The Case for Outcomes-Based Growth
Tuesday, 13th June 2017 at 7:19 am
Should social organisations pursue growth, and if they do, how should they do it, asks strategy and innovation consultant Dale Renner.
“Growth” can be a controversial word in the social sector. Social service leaders sometimes say “our job is eventually to go out of business”, implying that in some unspecified way, social problems will be solved and will remove demand for assistance. Yet, as the sector moves from grant-based to individualised funding, it becomes important to have a view on what growth means to social services organisations.
The ethical case for growth
Growth in this context doesn’t mean growing the amount of money spent on social programs in the aggregate. The focus is on growth at the program, or possibly organisation, level.
To understand the case for growth, agreement is first needed on what outcomes the community desires – many are obvious such as reducing crime, family violence, homelessness and Indigenous disadvantage. It is also important to understand what programs are proven to achieve that outcome for a certain cohort of people (noting there are levels of proof from anecdote through to randomised controlled trial). Growing the reach of those proven programs to benefit a greater number of people is surely an ethical pursuit as it reduces human suffering and harm. So at first blush, if a program is successful, for example, in helping to improve universal child literacy, it has a prima facie case for growth.
However, given we live in a world of limited resources and trade-offs, it is necessary to factor in the cost of that program. Ideally, the organisation has the comparative data to identify the program that is proven to best deliver outcomes that the client wants to achieve, at the lowest cost. So if one program can deliver the same result (eg reduce chronic homelessness) at a 30 per cent lower cost than another program, it has a greater claim to be scaled. The opposite is also true: assuming the cost of programs is the same, the program or solution that has the comparatively greater impact on outcomes is a candidate for growth. We call this outcomes-based growth.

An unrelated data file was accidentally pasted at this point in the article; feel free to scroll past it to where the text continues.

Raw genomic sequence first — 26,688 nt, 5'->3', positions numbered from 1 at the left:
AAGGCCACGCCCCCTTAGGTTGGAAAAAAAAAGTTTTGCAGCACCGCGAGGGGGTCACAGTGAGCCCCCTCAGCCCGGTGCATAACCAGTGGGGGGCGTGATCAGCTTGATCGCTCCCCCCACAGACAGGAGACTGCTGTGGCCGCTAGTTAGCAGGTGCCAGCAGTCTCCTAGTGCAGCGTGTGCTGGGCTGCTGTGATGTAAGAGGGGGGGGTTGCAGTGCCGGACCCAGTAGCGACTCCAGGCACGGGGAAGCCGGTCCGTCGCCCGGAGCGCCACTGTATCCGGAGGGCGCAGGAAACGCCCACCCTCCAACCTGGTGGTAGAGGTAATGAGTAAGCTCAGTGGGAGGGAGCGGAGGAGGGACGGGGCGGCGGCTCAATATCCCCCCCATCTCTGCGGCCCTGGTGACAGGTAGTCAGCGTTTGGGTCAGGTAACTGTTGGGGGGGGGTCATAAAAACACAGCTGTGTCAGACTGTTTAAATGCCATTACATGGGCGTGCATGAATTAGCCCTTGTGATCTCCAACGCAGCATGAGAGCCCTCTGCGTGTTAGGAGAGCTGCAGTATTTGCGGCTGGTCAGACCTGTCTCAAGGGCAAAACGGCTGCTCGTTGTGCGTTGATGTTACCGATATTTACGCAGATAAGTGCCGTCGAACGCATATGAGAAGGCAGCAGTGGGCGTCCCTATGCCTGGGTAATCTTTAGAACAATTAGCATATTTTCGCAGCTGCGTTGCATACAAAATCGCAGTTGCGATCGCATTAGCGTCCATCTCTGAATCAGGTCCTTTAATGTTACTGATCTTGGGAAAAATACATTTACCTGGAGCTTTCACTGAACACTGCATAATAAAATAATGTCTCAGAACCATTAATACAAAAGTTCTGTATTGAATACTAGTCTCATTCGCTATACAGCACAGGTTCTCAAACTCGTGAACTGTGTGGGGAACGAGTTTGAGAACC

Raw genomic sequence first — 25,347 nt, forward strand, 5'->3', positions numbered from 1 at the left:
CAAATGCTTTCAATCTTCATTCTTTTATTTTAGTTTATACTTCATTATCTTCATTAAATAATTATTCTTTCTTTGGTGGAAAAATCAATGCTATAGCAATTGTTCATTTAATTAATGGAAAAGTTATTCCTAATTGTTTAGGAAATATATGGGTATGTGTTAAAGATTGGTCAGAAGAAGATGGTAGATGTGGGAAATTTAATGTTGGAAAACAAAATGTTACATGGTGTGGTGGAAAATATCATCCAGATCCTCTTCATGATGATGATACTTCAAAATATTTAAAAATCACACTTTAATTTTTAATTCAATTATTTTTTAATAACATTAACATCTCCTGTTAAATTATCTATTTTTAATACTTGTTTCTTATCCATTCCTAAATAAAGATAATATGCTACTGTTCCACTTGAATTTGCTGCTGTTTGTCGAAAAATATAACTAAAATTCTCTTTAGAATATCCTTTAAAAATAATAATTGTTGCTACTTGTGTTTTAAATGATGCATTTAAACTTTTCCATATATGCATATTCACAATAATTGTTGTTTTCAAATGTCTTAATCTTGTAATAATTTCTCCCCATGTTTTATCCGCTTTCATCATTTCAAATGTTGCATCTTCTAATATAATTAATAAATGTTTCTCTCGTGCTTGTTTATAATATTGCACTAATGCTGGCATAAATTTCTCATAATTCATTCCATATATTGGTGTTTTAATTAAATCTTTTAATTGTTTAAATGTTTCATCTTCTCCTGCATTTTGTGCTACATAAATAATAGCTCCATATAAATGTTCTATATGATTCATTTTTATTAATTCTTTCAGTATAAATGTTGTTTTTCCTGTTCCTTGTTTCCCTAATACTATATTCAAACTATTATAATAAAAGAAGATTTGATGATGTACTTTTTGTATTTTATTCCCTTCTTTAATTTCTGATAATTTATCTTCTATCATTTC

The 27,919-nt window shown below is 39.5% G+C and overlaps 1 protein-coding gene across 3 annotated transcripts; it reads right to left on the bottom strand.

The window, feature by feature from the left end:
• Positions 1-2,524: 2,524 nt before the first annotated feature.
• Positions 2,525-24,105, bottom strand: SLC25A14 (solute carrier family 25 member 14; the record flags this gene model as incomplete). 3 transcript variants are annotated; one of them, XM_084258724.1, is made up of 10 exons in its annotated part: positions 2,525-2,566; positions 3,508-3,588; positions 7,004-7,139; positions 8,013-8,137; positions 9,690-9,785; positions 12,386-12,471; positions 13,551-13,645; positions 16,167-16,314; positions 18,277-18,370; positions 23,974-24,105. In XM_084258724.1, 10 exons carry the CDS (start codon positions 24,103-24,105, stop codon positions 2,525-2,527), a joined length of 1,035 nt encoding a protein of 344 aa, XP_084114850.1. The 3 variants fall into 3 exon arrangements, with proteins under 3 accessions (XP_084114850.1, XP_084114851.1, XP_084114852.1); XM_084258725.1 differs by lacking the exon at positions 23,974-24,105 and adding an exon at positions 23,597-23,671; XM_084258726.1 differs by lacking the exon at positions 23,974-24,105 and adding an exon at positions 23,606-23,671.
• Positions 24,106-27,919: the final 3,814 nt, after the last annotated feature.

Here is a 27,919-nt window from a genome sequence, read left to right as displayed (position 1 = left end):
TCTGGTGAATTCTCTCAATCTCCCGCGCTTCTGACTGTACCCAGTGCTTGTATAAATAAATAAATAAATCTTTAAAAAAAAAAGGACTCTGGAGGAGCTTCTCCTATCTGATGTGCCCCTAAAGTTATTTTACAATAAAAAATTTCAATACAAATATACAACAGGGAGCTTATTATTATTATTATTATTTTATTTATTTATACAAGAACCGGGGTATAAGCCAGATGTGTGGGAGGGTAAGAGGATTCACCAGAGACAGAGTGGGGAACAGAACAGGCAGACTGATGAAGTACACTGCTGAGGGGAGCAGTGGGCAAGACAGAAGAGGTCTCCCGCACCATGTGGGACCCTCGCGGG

Applying the principle
This principle can be applied to a social service organisation’s portfolio of programs and initiatives. Organisations should regularly review their portfolio of programs with this outcomes-based growth lens. Of course, this requires an outcomes measurement system – deciding what handful of metrics best approximate desired outcomes (including from a client point of view), and then measuring and comparing the results of different programs or interventions. It also requires understanding unit costs – what does it cost, including all overheads and program expenses, to deliver that measure of outcome improvement over what period of time. Once we have the data, growth and improvement goals can be set.
A social services organisation might ask itself these questions:
- Have we or others tried more than one solution to the problems we are tackling? If so, which solution proves itself to be superior to others, given the cost? (see the work of Esther Duflo and the Poverty Action Lab).